UCB units were processed within 24 hours of collection and only if the sample exceeded 50 ml.

Collection of the samples started post-partum, before the placenta was delivered. The cord was clamped and Collection bags used containing citrate phosphate dextrose adenine (CPD-A) anticoagulant and had a needle attached (Baxter PL146-CPDA-1-35 ml Deerfield IL, USA). This was spiked into the bottom of the cord allowing the blood to drain into the collection bag by gravity and natural movement. Once sample collection was complete, the blood was transported to the laboratory and stored at room temperature until processing was initiated. For each sample, analysis for complete blood count was done pre and post processing.

Samples were divided in three groups each one included 20 collected samples:

  • first group: stem cells were separated using the density gradient centrifugation method using Ficoll-Paque (Sigma-Aldrich-Germany)
  • second group: stem cells were separated using MACs column and MACs magnetic separator
  • third group: stem cells were separated using the AXP autoxpress apparatus.

Density gradient; Ficoll-Paque: The UCB was diluted 1:1 (v/v) with a phosphate buffered saline (PBS) solution pH 7.2 and was then layered over the Ficoll (7:3 v/v). The sample was centrifuged at 300×g, for 15 min. The buffy layer of WBCs at the interface between the sample and the medium, was collected using a sterile Pasteur pipette. The buffy coat was then washed with PBS re-suspended and examined for CD34 positive cells in a flowcytometer.

CD34 MicroBead stem cell separation using MACSR columns and MACS separator (Miltenyi Biotec Inc.GmbH, Bergisch Gladbach, Germany) (5): Anticoagulated cord blood mononuclear cells (CBMNCs) were isolated by density gradient centrifugation, using Ficoll-Paque.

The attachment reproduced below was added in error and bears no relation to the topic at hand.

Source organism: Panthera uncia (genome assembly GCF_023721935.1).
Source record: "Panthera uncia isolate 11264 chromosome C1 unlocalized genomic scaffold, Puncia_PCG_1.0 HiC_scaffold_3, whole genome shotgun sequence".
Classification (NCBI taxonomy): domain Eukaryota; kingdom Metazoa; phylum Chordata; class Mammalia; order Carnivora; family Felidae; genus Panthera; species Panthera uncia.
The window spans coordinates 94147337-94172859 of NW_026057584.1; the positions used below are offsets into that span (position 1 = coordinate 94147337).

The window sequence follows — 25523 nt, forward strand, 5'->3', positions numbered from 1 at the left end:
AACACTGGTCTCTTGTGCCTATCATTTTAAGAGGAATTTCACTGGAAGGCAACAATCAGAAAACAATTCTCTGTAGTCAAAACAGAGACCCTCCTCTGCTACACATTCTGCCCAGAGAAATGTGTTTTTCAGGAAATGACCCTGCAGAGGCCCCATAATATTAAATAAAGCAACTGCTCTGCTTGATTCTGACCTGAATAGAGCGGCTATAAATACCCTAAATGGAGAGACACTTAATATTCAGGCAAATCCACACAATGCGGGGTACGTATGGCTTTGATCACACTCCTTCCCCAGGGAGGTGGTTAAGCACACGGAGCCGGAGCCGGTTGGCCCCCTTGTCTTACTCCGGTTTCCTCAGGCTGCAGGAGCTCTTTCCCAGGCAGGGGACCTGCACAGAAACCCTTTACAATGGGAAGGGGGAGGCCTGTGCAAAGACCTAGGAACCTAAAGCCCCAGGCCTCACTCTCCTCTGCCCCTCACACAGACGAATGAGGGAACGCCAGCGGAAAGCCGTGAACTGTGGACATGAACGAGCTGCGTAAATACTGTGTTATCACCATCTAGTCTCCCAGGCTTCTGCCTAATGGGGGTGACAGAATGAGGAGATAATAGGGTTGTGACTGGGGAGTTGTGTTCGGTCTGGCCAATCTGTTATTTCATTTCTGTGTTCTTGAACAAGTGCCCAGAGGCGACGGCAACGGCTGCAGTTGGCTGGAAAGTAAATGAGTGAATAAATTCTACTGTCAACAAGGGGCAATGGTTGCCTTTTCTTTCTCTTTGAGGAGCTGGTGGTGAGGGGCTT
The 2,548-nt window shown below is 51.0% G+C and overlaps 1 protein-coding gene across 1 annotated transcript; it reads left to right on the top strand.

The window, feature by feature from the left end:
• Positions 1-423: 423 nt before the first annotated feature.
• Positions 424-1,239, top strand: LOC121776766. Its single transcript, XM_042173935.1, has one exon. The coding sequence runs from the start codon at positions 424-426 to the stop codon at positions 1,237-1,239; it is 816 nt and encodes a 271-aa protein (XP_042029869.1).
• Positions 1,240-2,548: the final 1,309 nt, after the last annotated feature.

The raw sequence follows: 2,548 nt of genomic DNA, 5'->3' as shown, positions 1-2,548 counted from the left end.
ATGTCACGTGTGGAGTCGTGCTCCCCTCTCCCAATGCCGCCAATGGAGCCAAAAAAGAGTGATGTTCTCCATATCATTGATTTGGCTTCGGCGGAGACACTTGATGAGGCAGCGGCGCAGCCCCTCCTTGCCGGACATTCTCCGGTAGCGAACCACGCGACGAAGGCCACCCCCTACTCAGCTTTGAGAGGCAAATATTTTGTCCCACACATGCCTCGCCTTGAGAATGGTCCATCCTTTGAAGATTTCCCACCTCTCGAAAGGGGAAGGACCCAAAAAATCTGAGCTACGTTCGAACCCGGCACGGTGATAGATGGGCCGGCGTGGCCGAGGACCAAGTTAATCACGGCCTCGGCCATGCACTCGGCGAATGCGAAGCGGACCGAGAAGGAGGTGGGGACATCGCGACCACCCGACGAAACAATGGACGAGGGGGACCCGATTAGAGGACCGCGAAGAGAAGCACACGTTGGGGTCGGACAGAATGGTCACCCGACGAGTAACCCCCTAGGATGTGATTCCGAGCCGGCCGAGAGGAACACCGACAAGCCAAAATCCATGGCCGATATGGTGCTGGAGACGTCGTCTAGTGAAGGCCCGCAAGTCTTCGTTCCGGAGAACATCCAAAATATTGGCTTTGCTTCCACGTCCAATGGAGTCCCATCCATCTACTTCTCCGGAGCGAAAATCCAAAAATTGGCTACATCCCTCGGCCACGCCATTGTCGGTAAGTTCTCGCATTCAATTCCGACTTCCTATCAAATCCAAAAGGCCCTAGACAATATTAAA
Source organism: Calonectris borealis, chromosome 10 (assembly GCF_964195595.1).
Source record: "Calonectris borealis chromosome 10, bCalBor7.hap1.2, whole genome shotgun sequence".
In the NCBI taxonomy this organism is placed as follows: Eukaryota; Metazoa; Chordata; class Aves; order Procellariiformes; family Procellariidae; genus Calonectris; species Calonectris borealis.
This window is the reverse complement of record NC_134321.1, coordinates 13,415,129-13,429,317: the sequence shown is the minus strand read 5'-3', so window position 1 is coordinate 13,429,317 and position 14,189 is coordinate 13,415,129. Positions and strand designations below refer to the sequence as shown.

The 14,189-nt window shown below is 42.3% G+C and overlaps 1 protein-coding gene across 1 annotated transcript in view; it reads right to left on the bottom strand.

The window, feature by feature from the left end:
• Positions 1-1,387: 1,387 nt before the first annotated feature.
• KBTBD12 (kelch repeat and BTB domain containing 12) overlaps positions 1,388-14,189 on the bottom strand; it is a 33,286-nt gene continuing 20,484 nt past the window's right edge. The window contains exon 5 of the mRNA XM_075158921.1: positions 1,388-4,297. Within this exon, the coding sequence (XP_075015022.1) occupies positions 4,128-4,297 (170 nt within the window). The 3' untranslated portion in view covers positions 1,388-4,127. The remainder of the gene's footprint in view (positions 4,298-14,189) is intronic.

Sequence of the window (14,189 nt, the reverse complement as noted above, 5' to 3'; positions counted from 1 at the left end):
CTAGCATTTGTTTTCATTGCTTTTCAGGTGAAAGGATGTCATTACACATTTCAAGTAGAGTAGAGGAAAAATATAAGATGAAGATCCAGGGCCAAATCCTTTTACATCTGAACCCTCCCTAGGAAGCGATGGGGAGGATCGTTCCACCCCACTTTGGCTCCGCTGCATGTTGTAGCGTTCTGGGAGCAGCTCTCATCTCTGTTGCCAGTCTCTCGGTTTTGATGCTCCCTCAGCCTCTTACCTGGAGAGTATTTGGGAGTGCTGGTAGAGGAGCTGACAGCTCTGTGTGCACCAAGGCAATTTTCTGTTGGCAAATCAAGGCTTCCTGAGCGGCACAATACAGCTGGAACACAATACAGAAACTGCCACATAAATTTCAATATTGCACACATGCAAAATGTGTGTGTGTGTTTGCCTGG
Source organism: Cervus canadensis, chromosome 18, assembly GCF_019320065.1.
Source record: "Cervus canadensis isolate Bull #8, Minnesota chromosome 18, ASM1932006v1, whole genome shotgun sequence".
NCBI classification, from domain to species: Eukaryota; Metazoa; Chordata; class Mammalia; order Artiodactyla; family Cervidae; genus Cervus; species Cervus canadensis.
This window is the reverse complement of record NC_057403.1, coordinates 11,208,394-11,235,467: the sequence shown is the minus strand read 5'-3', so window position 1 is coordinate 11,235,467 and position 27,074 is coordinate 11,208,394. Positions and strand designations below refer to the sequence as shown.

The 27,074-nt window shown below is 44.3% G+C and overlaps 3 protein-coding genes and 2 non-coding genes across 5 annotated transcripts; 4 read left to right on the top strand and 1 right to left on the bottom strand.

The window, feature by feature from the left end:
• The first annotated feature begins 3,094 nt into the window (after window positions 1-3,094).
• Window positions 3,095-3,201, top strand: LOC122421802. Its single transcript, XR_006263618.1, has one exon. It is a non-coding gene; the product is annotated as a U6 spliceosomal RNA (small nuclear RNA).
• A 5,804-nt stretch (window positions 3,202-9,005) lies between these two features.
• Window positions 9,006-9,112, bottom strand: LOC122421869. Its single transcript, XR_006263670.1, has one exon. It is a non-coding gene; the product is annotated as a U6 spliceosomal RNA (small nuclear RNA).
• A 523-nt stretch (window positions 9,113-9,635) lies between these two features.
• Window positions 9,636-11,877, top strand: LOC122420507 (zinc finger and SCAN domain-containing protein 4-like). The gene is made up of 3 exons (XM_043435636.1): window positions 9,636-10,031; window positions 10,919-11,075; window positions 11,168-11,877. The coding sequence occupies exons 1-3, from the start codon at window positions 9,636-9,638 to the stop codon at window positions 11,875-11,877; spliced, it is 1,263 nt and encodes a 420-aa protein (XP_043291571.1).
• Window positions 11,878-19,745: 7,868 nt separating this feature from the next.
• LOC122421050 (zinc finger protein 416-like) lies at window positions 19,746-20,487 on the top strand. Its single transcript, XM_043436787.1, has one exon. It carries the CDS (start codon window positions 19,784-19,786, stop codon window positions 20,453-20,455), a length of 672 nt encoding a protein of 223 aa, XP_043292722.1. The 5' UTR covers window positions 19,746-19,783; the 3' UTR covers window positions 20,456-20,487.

Cell pellet was re-suspended in buffer and centrifuged at 200×g for 10–15 minutes at 20°C. The supernatant was carefully aspirated, the washing step was repeated, and the CD34+ cells were magnetically labeled with CD34 Micro Beads. Then, the cell suspension was loaded onto a MACSR Column which was placed in the magnetic field of a MACS Separator. The magnetically labeled CD34+ cells were retained within the column. The unlabeled cells run through; this cell fraction was thus depleted of CD34+ cells.

After removing the column from the magnetic field, the magnetically retained CD34+ cells were eluted as the positively selected cell fraction and counted.

AXP autoxpress Thermogenesis (Thermogenesis Corp., Rancho Cordova, CA, USA) (6): is an automated, functionally closed, sterile system that harvests the stem cell-rich buffy coat (BC) from umbilical cord blood, with reduction of the initial unit volume to a user determined final volume of 20 to 22 ml of buffy coat. The buffy coat fraction contains concentrated white blood cells, including the stem-cell-rich mononuclear cells (MNC) population, along with red blood cells (RBCs) and plasma. The AXP automates this volume reduction process. Cord blood was transferred from the cord blood collection bag to the processing set, which was placed in the AXP device and centrifuged. During centrifugation, blood was stratified into three components: RBCs, buffy coat, and plasma. The AXP device harvested those components into separate bags. The stem-cell-rich buffy coat component was collected into a freezing bag and transported for cell counting and flowcytometery examination of CD34 cells.

The cell counts were performed using the Sysmex XT Analyzer (Sysmex Corporation, Kobe, Japan).

Flow cytometric analysis for CD34 cells was carried out using a Becton Dickinson FACS Caliber machine (BD Biosciences San Jose, CA, USA) (7).

100 μl of cell pellet was transferred to a polystyrene test tube.

20 μl of CD34 PE (immunostep research, Salamanca, Spain) was added and mixed gently with a vortex mixture. The tubes were then incubated at room temperature, in the dark for 20 min. The cells were then washed on the BD FACS Lyse/Wash Assistant, after which the samples were run on the flow cytometer.